Christa Sommers counted the receipts for the restaurant and the bar of Green Mountain Inn. She rubbed her forehead and stared at the totals. As she matched the bills to the cash and credit card slips she clenched her teeth. Someone had dipped into the cash and she knew the identity of the culprits. One hundred dollars short. Last week the shortage had been three hundred.
She reached for the stack of just paid vendor bills. For the fourth month she had to use money from the room rentals to cover the bar and restaurant expenses. Her stomach roiled. The time had come to confront the thieves and face the guilt trip they would attempt to use again. This time she wouldn't cave. She might even call the police, but they were family.
"Mom, when are we leaving?"
Christa smiled at her son. "Give me ten minutes." She tousled Davy's blond hair and felt a pang of regret. He looked so much like the father he didn't know.
Do not walk that road, she warned herself. She had no time for regrets. She wrote the last check and sealed the envelope. After putting the money and credit card slip in a deposit bag she reached for her jacket.
Before she and Davy reached the office door her half sisters barged into the room. She looked at her son. He didn't need to hear another quarrel with the pair. "Wait for me outside."
He glared at the two young women. "Okay."
Christa cleared her throat. "What now?" She waited for one of them to speak.
"Look at this brochure." Peggy waved a paper. "Just what Stel and I need to survive boredom. The guests here are so old."
"We need some fun," Stella added.
"No cruise." Christa looked at the price. "This is out of the question." Though the guests who came to view the fall foliage were older they were little problem. "I'm not paying for your fun and games any longer."
"Why not?" Stella asked. "You owe us. Remember where you were when Mom and Dad died. We were left alone and ended up in that place for six weeks."
Christa swallowed. She wouldn't bite this time. "I said no. You need to find jobs."
"We have them here," Peggy said.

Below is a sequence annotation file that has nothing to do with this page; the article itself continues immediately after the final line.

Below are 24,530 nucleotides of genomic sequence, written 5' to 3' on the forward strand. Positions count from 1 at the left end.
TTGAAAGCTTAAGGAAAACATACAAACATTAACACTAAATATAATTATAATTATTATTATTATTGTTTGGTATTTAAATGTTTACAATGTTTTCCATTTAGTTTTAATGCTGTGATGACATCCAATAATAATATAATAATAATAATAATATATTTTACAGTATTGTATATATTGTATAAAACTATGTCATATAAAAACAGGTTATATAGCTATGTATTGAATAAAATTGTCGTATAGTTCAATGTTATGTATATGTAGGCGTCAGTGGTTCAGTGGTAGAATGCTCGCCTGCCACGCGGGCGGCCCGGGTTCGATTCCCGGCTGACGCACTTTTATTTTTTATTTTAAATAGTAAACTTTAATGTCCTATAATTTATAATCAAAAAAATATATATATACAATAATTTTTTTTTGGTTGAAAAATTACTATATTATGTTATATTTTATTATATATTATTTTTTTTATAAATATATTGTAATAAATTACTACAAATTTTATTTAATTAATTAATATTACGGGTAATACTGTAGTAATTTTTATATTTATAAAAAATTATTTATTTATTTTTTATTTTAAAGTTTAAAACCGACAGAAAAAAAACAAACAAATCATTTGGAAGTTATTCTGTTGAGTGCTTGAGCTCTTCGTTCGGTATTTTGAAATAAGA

Stella sneered. "Right. Showing old people to tables and running the cash register. Getting paid pennies. All we need is a few thou."
Christa shook her head. "Not possible. We need to discuss the money that's missing from the restaurant and bar registers."
Peggy rested a hand on one hip. "If people didn't use credit cards we could have everything we need."
Stella nodded. "She's right. We just need to get away. A single's cruise is the perfect escape."
Christa remembered the bills from the vacation the pair had taken in June to celebrate Peggy's college graduation. And the problem presented by the two men who had followed them to the inn in hopes of sharing the bounty. At twenty-one and twenty-three her half-sisters were selfish and self-centered. When would they stop blaming her for the accident that hadn't been her fault that she'd been out of touch when they'd needed her? That time was ten years in the past and the time had come for them to take some responsibility for their own lives.
Peggy planted her hands on the desk. "Why do we always have to fight for our share of the inn's profits?"
Christa drew a deep breath. "You have no share."
"So you say." Stella glared. "On Monday we'll call a lawyer."
"Go ahead. Instead of taking that course you need to find jobs." There, she'd said what she'd avoided since Peggy graduated in June.
"What are you talking about?" Stella's voice rose to a strident pitch. "We own more of this dump than you do. Mom said no matter what happened we were set for life."
"She lied." Christa knew the tale her father had told about the inn. Until his death he'd been her guardian with no more than life tenancy. After his death she'd learned her mother had left the inn to her. "You also need to know the inn is for sale."
"You can't do that," Peggy said.
"We won't sign," Stella added.
"You don't need to." Before Christa could tell them about the inn's ownership the pair stormed from the room.
Christa slumped on a chair. Their anger and their thefts weren't her fault, except she had continued to allow them to continue all summer. She had intended to tell them once Peggy had graduated from college. As usual she had put off the confrontation. No longer.
"Mom, when are we going?"
"Now." She picked up the stack of envelopes and the deposit bag. She followed her son to the Jeep. She had finally grown a spine. The trick was finding a way to keep it stiff.